Arcadia has a new featured artist!
“So long as we live, we are going to be living with skylarks, nightingales, daffodils, waterfowl, streams, forests, mountains, and all the other creatures that romantic poets and artists have yearned toward. And by the way we live we will determine whether or not those creatures will live.”
− Wendell Berry, from The Whole Horse
The world we live in is delightful, and sometimes disturbing. The expanse of a Midwest sky, the quality of the changing light and wind, is ever-present when out on the prairie. The voice of a single song sparrow rises amidst the undertones of the rushing wind in the grass and trees. We are entrusted with this great community.
My work explores the nature of temporary and lasting relationships. Images are printed on a variety of materials, including fabric, wood, and paper. These materials, both sturdy and useful, form a foundation or background for imagery that is short-lived yet timeless, like a flower in the grass. Imagery of agrarian and urban subjects in juxtaposition suggests a brief time with eternal significance.
Images are made with the antique photographic methods Cyanotype and Van Dyke, and then toned with washing soda and tea. This process is a nod to the era when this land was originally settled, as the chemical process was invented at about the same time – the 1850s. I combine drawing and painting with photography, including digital photography, as a way of drawing in the ways we remember now. The choices we have today are made possible by our machines and our ingenuity.
I long for fulfilling relationships and steadfast community in a world of fast-paced change. More than only human relationships, I wish for wholesome interactions with the land that brings us our livelihood and so much satisfaction.
We can be demanding tenants of our earth. I am searching for ways to bring life into balance.
The artwork I create acts as a parallel space for contemplation and reflection. By considering imagery in each parallel world I create, I can see myself within a new context, and this helps change how I see myself. I hope others will see themselves in a new way as well. The art is intended to be more than an act of simple meditation, but a spur or catalyst. I hope to create a space for dialogue to get to know our disconnection from our land, and hopefully, to change it.
On November 13, 2013–Arcadia Cafe was awarded the “People’s Choice” award at the YWCA Ames-ISU Just Desserts: A Taste of Something Sweet.
Below is the article written by ISU Daily columnist Logan Olson:
YWCA Ames-ISU desserts event supports mentoring programs for girls
By Logan Olson, email@example.com | Posted: Thursday, November 14, 2013 12:00 am
The YWCA Ames-ISU held “Just Desserts: A Taste of Something Sweet,” to help spread the message of eliminating racism and empowering women on Wednesday.
The event has been going on for 20 years, said Haley Cook, board co-president.
“We started planning for this event last year at this time, but the bulk of the planning has been at the beginning of this past semester,” Cook said.
This fundraiser was $10 for students to attend and $35 for the general public. The money went toward several programs on campus including the Girls Power Mentoring program, the High School Mentoring program, Engaging International Spouses, International friendship fairs and the Giving Tree food drive.
With the YWCA being a campus organization since the 1920s, the club likes to have it at a campus venue in order to have that tie to Iowa State. Last year they had it at Johnny’s in Hilton Coliseum and this year in the Alumni Center.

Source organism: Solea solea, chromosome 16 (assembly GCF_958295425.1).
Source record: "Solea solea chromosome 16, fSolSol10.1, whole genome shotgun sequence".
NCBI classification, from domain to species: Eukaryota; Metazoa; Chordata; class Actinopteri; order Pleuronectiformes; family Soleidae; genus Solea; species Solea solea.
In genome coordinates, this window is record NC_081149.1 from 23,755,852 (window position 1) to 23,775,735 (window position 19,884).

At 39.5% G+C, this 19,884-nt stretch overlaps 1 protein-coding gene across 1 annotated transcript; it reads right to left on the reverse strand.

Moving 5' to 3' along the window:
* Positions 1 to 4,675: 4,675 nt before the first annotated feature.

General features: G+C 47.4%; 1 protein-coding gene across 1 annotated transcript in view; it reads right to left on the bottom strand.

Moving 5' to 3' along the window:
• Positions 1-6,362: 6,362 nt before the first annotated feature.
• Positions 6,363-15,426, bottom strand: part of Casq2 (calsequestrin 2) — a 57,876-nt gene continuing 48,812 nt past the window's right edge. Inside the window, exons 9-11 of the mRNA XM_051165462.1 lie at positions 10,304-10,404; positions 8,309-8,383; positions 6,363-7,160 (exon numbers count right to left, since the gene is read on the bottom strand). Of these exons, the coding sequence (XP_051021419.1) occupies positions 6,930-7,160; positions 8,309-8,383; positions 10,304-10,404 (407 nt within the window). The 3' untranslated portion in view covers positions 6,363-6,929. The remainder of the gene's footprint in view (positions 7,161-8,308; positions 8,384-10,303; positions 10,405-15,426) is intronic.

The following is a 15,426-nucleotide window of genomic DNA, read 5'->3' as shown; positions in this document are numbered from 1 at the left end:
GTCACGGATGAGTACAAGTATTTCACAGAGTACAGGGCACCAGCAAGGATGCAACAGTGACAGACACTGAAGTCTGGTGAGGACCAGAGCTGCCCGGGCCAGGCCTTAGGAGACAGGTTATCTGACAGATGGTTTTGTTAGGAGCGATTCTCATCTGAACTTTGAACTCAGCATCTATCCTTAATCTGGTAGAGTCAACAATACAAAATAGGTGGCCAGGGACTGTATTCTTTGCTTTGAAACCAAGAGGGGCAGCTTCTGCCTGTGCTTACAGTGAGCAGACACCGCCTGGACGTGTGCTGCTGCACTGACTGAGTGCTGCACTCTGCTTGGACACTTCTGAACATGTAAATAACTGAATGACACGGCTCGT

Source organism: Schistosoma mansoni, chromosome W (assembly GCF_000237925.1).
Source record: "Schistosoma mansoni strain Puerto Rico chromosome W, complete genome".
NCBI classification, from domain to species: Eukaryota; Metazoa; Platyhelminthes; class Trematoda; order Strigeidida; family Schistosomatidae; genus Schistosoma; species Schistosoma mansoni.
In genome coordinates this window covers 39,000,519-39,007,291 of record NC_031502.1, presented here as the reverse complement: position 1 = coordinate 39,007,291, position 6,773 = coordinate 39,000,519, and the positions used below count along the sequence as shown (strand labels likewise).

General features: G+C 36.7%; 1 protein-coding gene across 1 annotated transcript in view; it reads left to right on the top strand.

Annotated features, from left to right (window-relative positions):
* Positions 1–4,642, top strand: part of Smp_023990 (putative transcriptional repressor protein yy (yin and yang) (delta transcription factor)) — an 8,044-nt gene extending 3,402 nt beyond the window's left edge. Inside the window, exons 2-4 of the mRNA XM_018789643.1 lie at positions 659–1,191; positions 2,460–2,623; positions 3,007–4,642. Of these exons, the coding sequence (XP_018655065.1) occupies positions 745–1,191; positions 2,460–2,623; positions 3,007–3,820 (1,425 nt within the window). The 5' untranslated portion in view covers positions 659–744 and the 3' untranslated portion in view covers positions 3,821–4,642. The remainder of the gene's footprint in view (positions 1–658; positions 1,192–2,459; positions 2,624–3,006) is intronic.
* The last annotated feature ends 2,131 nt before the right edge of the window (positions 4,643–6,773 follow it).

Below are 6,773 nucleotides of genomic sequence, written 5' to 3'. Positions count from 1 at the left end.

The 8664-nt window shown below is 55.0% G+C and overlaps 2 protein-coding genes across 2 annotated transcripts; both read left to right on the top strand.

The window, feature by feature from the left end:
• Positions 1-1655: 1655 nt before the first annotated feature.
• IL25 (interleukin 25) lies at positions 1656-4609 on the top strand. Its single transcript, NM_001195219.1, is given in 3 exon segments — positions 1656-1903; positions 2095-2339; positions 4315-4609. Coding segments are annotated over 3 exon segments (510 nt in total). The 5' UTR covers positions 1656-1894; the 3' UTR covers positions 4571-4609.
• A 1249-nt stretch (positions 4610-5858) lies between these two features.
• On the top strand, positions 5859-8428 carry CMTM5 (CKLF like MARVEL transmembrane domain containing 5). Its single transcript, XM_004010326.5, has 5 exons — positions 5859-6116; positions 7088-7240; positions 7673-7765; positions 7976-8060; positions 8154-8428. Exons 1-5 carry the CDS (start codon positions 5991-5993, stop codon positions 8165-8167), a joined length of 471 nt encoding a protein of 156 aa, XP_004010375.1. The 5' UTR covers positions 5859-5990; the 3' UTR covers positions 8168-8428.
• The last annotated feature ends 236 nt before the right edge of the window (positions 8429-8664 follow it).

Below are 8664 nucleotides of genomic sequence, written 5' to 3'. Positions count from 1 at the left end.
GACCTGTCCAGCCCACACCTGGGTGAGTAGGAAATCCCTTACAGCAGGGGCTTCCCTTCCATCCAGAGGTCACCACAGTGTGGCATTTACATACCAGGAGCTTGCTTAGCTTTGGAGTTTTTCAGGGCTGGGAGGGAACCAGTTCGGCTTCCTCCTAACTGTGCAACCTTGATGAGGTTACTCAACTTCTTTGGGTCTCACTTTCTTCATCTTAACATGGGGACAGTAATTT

“We hope to raise awareness with this event, and let people know about the programs that are offered through the YWCA of Ames and hopefully get more people involved, and more members,” said Angela Merrick, executive director and adviser of YWCA Ames-ISU.
Cook said she agrees that the main hope for this event is to raise awareness to empower women and raise awareness for the issue of racism.
“It’s coming together and recognizing that we got a great world out here and a lot of people in it,” Cook said.
The competition portion of this fundraiser was started last year, Merrick said.
“We have seven vendors this year and three judges, with two different awards,” Merrick said.
The vendors included Gateway Hotel and Conference Center, Lincoln Center Hy-Vee, Hilton Garden Inn Catering, Ami’s Cakes and Confections, Arcadia Café, Olde Main Brewing Company and Ames Cupcake Emporium.
The desserts ranged from assorted cupcakes to rum raisin brioche pudding.
The two awards included were the Just Desserts People’s Choice Award, which was voted on by everyone there, and the Just Desserts Better than Dessert Award, which the three judges decided, said Merrick.
One of the three judges was Pam White, dean of the College of Human Sciences and first time judge, said that this was definitely a great event with a great message and that was why she chose to judge this year.
The three judges were handed a score sheet and on a scale from one to five scored the creativity of the product, the taste, the presentation of the dessert and the visual attractiveness of the display.
The winners were announced toward the end of the fundraiser, with Arcadia Café winning the Just Desserts People’s Choice Award.
Liz Jeffrey, co-owner and manager of Arcadia had prepared an Espresso Mousse with a French Macaroon on top.
Jeffery said that the reason they got involved is because they are always looking for community outreach that allows them to get their name out to other people in the community as a new business.
The winner of the Just Desserts Better than Dessert Award was Ami’s Cakes and Confections. Ami Frank, the owner, prepared Gluten-Free Raspberry Schnapps Cake Balls.
“I am really honored to win this award,” Frank said. “I am just a simple home baker who wanted to provide a gluten-free option, so I am just honored to have won the event.”